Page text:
The Importance of an Omni-channel UX in Banking

Posted on February 2, 2015 in Banking, Opinion, User Interfaces, UX — Share this via

During a recent evaluation of a group of banks on customer effort levels required to interact in areas like branch banking, mobile websites, customer assistance and online banking, the results showed that the 45 to 65 age group, the most frequent banker, exerted the most effort to bank online.

The key underlying issue found from the research was the measurable gap between the inconsistent online experience banks offer and the personal trust that customers maintain with their local branch banker.

The study assessed customer effort and cross-channel customer experience in a group of major consumer banking institutions. In addition to in-depth analysis of the banks’ digital channel such as public sites, online banking, mobile and contact center assistance, the researchers visited more than 40 different branches in various, geographically dispersed locations. In that process, hundreds of bank customers were approached about their expectations, frustrations, and desires for easier online banking interactions.

While a broad range of factors and variables impacting customer experience were noted, there was a common thread among all of the online banking platforms: a string of barriers to customer adoption. What was captured from customers directly was that they were struggling with online banking platforms and are frustrated with banks’ slow response to make them simpler to use.

Some of the primary problems customers encountered included online banking use and navigation are hampered by poor design and confusing structure, minimal onboarding and support for new online banking users, confusing or missing online help tools such as FAQs, chat and in-line help, contact center and branch staff hampered by a lack of access to tools and training on online banking platforms, and software updates to platforms were being made without proper customer communication and preparation.

When designing an online banking experience for customers, financial institutions face a number of in-house and external obstacles to success; some more easily tackled than others.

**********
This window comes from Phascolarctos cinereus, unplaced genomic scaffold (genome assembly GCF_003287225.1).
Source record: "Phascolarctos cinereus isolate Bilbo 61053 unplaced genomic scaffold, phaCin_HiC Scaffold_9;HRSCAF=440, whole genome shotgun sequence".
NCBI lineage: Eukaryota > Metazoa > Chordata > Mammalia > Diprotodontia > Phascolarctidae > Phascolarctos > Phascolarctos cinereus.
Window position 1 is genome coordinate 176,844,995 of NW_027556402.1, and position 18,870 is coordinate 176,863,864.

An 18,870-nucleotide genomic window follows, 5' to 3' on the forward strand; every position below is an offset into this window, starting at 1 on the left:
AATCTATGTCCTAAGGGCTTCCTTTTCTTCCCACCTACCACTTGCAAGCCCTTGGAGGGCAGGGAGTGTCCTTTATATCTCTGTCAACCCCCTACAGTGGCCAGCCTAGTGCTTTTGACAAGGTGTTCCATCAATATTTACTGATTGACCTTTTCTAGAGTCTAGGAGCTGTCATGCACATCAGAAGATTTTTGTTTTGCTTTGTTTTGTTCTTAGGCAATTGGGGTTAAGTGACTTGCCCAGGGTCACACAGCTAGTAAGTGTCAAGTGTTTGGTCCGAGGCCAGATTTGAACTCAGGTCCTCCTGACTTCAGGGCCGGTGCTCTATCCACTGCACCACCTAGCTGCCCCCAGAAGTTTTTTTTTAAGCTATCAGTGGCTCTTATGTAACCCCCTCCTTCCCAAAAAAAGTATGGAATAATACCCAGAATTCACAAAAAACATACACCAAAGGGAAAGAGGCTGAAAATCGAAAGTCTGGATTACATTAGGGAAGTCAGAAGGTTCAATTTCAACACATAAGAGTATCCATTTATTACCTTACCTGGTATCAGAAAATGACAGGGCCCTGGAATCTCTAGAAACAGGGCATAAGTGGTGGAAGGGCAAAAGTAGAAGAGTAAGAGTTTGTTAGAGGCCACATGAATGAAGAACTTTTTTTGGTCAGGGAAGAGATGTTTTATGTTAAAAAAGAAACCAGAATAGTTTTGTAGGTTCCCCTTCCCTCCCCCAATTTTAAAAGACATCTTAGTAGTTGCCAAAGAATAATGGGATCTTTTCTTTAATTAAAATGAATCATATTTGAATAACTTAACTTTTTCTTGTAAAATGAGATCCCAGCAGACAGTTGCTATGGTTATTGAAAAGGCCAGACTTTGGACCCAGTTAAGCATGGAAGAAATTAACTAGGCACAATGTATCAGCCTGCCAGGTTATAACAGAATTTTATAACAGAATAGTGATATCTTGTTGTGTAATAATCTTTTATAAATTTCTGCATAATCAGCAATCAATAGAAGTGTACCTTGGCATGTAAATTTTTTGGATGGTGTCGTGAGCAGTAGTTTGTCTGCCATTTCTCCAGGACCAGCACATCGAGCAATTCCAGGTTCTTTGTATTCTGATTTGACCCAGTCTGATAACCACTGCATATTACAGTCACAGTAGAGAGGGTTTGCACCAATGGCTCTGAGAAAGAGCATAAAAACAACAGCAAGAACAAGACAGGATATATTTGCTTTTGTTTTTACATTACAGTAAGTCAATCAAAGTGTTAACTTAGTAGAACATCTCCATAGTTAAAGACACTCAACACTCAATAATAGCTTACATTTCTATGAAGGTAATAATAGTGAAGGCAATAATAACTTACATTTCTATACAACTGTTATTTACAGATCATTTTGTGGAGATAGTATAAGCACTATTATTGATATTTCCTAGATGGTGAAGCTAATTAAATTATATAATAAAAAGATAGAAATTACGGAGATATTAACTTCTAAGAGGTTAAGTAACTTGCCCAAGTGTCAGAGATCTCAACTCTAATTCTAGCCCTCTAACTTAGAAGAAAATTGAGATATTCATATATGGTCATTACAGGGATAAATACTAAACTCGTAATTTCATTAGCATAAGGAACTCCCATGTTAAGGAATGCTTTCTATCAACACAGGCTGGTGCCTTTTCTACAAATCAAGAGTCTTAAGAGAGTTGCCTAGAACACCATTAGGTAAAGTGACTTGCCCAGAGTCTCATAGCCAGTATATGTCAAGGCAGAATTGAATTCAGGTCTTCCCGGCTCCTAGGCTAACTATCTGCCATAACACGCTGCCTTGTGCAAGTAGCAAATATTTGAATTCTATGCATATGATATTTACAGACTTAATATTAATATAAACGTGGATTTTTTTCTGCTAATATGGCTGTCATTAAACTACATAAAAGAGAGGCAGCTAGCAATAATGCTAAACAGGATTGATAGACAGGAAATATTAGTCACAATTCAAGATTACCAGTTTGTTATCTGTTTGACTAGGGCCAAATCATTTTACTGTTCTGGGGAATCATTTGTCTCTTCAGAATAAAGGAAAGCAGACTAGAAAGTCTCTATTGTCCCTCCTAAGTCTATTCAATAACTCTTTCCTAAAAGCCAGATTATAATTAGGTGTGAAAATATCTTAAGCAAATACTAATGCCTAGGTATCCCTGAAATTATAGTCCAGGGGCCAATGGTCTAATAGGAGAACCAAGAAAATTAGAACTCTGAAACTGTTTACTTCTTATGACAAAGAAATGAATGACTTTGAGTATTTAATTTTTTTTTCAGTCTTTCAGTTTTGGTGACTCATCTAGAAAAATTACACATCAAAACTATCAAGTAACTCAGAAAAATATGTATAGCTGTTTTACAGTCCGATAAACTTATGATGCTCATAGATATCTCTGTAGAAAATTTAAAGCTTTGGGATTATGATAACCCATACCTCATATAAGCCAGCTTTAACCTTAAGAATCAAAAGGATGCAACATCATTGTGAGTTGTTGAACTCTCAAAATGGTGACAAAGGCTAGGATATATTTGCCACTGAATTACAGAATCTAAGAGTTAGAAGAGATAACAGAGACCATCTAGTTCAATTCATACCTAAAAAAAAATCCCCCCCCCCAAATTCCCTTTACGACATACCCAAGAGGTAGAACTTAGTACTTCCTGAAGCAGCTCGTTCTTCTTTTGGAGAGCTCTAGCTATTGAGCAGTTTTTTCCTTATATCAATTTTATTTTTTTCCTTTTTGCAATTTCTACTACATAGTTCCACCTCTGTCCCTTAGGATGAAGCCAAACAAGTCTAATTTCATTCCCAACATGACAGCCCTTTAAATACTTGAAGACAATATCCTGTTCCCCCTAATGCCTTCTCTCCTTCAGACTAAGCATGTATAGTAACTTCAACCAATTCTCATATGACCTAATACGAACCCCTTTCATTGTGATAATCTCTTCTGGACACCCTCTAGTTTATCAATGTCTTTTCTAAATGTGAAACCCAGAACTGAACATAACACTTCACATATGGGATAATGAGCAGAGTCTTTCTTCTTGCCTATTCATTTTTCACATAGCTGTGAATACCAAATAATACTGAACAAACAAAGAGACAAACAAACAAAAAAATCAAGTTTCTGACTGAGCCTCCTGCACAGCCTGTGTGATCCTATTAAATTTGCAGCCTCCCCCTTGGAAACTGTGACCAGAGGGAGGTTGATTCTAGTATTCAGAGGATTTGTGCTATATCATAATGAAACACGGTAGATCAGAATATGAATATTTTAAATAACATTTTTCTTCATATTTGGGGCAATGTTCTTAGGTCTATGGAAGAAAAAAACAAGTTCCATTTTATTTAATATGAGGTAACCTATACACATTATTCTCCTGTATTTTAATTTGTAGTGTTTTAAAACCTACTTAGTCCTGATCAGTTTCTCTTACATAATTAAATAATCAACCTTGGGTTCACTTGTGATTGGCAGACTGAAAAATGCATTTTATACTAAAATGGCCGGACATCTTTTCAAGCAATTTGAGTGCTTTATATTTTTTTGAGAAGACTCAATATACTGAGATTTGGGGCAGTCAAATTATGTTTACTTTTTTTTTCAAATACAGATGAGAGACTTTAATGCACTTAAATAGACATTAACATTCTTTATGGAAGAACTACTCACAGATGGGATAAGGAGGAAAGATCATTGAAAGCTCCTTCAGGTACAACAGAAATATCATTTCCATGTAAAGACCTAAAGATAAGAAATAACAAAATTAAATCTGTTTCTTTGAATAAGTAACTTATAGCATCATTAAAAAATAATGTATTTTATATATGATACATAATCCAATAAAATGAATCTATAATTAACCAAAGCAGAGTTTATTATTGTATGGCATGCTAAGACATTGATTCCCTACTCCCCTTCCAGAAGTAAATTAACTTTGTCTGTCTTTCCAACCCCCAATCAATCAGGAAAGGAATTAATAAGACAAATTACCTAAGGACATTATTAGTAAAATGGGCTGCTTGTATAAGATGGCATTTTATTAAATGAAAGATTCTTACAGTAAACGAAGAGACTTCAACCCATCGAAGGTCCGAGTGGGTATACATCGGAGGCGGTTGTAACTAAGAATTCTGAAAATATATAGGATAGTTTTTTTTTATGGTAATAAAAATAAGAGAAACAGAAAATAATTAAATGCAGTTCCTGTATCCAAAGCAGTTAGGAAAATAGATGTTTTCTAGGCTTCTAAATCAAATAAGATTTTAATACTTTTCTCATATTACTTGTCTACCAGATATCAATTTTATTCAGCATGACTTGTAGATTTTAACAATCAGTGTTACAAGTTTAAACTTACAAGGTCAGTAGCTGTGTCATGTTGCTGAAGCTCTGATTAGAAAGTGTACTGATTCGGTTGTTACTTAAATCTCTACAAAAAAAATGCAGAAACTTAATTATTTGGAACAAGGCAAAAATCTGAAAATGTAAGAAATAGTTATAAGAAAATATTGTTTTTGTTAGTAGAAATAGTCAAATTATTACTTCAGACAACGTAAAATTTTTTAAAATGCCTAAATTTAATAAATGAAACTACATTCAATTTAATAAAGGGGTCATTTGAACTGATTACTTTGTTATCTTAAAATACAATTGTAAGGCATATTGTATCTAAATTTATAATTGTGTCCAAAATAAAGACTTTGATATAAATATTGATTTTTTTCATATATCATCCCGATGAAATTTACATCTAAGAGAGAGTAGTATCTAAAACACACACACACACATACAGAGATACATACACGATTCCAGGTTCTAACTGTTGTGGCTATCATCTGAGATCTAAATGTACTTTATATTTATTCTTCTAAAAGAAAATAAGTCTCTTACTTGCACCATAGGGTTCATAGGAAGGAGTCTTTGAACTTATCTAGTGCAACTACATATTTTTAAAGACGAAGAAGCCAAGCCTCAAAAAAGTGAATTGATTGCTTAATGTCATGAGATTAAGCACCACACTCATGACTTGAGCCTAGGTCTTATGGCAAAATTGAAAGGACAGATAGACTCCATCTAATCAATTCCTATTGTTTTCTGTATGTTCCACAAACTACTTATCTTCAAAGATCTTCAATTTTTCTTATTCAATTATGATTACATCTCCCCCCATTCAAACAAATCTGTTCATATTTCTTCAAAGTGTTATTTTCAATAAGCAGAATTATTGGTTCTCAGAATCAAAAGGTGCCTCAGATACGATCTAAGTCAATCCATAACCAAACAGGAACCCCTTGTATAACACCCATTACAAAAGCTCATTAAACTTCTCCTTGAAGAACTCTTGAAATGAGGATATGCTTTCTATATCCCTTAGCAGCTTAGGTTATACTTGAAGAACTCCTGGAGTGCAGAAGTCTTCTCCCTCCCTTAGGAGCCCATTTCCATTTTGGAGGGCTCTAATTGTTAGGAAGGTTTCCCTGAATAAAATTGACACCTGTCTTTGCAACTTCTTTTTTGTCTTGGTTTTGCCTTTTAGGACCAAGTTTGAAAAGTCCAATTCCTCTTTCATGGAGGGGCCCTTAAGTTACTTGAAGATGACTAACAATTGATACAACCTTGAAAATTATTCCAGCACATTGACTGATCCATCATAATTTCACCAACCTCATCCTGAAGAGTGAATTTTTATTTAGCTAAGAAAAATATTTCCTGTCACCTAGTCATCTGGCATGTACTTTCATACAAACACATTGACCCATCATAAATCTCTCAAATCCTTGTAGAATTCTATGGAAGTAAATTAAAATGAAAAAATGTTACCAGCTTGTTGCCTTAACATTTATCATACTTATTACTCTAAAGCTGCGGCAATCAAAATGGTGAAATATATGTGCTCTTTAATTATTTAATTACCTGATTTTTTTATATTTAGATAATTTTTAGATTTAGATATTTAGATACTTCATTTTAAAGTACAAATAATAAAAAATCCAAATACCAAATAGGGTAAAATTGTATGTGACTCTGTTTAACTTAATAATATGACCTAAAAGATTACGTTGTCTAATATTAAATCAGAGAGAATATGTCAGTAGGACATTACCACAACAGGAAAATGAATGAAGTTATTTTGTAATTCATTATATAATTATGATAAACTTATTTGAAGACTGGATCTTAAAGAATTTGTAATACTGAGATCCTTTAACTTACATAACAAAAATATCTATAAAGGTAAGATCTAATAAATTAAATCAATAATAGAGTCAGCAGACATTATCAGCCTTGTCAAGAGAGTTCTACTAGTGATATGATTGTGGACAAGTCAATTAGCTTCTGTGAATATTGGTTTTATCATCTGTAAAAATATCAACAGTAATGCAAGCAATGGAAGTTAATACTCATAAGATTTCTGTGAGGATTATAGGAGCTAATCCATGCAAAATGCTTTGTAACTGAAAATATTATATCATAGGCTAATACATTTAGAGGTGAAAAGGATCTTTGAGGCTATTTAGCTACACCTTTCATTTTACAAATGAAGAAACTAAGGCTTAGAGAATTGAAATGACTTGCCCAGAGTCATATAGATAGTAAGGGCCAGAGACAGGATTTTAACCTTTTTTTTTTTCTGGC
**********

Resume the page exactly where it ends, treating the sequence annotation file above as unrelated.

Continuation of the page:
First, banks need to take the time to design, implement, and maintain the online banking platform as part of a customer experience ecosystem that is fully connected across the bank. Online banking cannot live in seclusion from your other channels. Customers need to feel the same trust online as they do in the branch.

For example, poorly implemented interactive voice response systems are a common source of high user effort, causing more customer frustration. Many of the banks that were evaluated struggled to have these interact seamlessly with their online banking platforms. If a customer has a question about online banking, they’ll likely pick up the phone and call the contact center. However in most cases, the contact centers and the online banking support was dealt with by completely different, and often disconnected teams.

Online banking platforms frequently add to customer effort by encouraging unneeded calls instead of facilitating simple, contextual in-line self-service such as searchable FAQs or live chat. Providing a properly trained contact center, available 24-7 or a secure, real-time online chat can remedy these issues.

Periodic updates and navigational changes to the online banking platform are often sold as improving usability. Unfortunately for customers, they are often the last to know. The common user response that was heard to these sudden switches was, “Don’t just tell me something has changed. Lead me through the changes.”

So what’s the fix? Customer experience success typically corresponds with the level of internal, customer-focused collaboration within a bank. Whether structured as a formal CX governance program or simply as informal cross-team collaboration, the banking teams with these relationships in place were uniformly better at ­delivering an exceptional customer experience.

This extends to banks’ third party partners too. Vendors and partner contracts should include clear requirements and service level agreements for customer experience that are in-sync with the bank’s CX strategy, from meeting UX design best practices and incorporating flexible user interface design features, to closer integration between public facing sites, mobile channels, and online banking.

Banks need to put forth more effort to bridge their in-branch services with online banking and self-service channels. Customers value the in-person experience and trust the relationship with their banker. If the branch team can onboard new customers and handle questions with confidence, customers will follow their lead. Banks also need to ensure that contact center teams work in close collaboration with the branch, online banking and IT teams to collect and learn from customer feedback, questions, and recurring issues.

For banks looking to bring an end to customer online banking frustration, the simple answer is communication. Establishing an internal, open dialogue across each of the organization’s channels and key stakeholders is the first step to setting and achieving the CX goals. Offering an equal amount of transparency to customers will make for a much more comfortable, honest relationship.

Online banking has been a point of contention for many customers for long enough. Making some intuitive operational changes could be enough to pay dividends in customer experience.

This article is based on the original research and writing of Brian Clark, who is a principal in the customer experience practice at West Monroe Partners.